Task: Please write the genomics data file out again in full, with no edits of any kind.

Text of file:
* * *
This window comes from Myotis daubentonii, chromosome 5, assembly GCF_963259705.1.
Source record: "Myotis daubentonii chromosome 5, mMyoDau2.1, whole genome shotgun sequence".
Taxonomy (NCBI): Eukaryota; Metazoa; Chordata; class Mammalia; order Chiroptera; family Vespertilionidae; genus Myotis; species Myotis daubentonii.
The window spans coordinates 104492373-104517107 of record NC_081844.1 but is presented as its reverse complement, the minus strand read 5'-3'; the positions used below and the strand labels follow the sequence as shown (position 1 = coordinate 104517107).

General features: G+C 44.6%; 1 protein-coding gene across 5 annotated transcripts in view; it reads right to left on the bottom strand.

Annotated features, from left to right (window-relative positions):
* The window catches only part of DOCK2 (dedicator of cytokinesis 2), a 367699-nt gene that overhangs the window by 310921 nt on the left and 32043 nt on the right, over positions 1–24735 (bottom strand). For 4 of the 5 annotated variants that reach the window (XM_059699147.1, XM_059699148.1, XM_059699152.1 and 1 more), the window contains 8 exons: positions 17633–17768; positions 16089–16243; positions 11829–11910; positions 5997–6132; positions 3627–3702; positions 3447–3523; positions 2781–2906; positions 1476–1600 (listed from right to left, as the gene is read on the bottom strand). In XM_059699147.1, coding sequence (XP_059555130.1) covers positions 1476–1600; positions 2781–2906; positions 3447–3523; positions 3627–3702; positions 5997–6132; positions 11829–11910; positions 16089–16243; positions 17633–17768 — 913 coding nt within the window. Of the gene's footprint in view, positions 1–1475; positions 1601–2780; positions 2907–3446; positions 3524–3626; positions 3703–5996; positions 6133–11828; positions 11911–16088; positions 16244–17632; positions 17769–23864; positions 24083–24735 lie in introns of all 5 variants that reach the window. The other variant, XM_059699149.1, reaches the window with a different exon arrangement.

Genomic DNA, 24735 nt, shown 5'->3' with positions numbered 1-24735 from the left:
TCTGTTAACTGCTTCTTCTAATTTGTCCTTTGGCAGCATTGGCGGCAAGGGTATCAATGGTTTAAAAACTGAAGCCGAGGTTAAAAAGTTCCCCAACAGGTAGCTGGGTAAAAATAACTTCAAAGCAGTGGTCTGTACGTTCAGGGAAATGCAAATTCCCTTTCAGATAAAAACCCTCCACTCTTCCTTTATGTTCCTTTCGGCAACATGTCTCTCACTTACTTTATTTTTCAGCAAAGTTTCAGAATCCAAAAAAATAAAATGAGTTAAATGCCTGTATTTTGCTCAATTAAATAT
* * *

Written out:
This window comes from Myotis daubentonii, chromosome 5, assembly GCF_963259705.1.
Source record: "Myotis daubentonii chromosome 5, mMyoDau2.1, whole genome shotgun sequence".
Taxonomy (NCBI): Eukaryota; Metazoa; Chordata; class Mammalia; order Chiroptera; family Vespertilionidae; genus Myotis; species Myotis daubentonii.
The window spans coordinates 104492373-104517107 of record NC_081844.1 but is presented as its reverse complement, the minus strand read 5'-3'; the positions used below and the strand labels follow the sequence as shown (position 1 = coordinate 104517107).

General features: G+C 44.6%; 1 protein-coding gene across 5 annotated transcripts in view; it reads right to left on the bottom strand.

Annotated features, from left to right (window-relative positions):
* The window catches only part of DOCK2 (dedicator of cytokinesis 2), a 367699-nt gene that overhangs the window by 310921 nt on the left and 32043 nt on the right, over positions 1–24735 (bottom strand). For 4 of the 5 annotated variants that reach the window (XM_059699147.1, XM_059699148.1, XM_059699152.1 and 1 more), the window contains 8 exons: positions 17633–17768; positions 16089–16243; positions 11829–11910; positions 5997–6132; positions 3627–3702; positions 3447–3523; positions 2781–2906; positions 1476–1600 (listed from right to left, as the gene is read on the bottom strand). In XM_059699147.1, coding sequence (XP_059555130.1) covers positions 1476–1600; positions 2781–2906; positions 3447–3523; positions 3627–3702; positions 5997–6132; positions 11829–11910; positions 16089–16243; positions 17633–17768 — 913 coding nt within the window. Of the gene's footprint in view, positions 1–1475; positions 1601–2780; positions 2907–3446; positions 3524–3626; positions 3703–5996; positions 6133–11828; positions 11911–16088; positions 16244–17632; positions 17769–23864; positions 24083–24735 lie in introns of all 5 variants that reach the window. The other variant, XM_059699149.1, reaches the window with a different exon arrangement.

Genomic DNA, 24735 nt, shown 5'->3' with positions numbered 1-24735 from the left:
TCTGTTAACTGCTTCTTCTAATTTGTCCTTTGGCAGCATTGGCGGCAAGGGTATCAATGGTTTAAAAACTGAAGCCGAGGTTAAAAAGTTCCCCAACAGGTAGCTGGGTAAAAATAACTTCAAAGCAGTGGTCTGTACGTTCAGGGAAATGCAAATTCCCTTTCAGATAAAAACCCTCCACTCTTCCTTTATGTTCCTTTCGGCAACATGTCTCTCACTTACTTTATTTTTCAGCAAAGTTTCAGAATCCAAAAAAATAAAATGAGTTAAATGCCTGTATTTTGCTCAATTAAATAT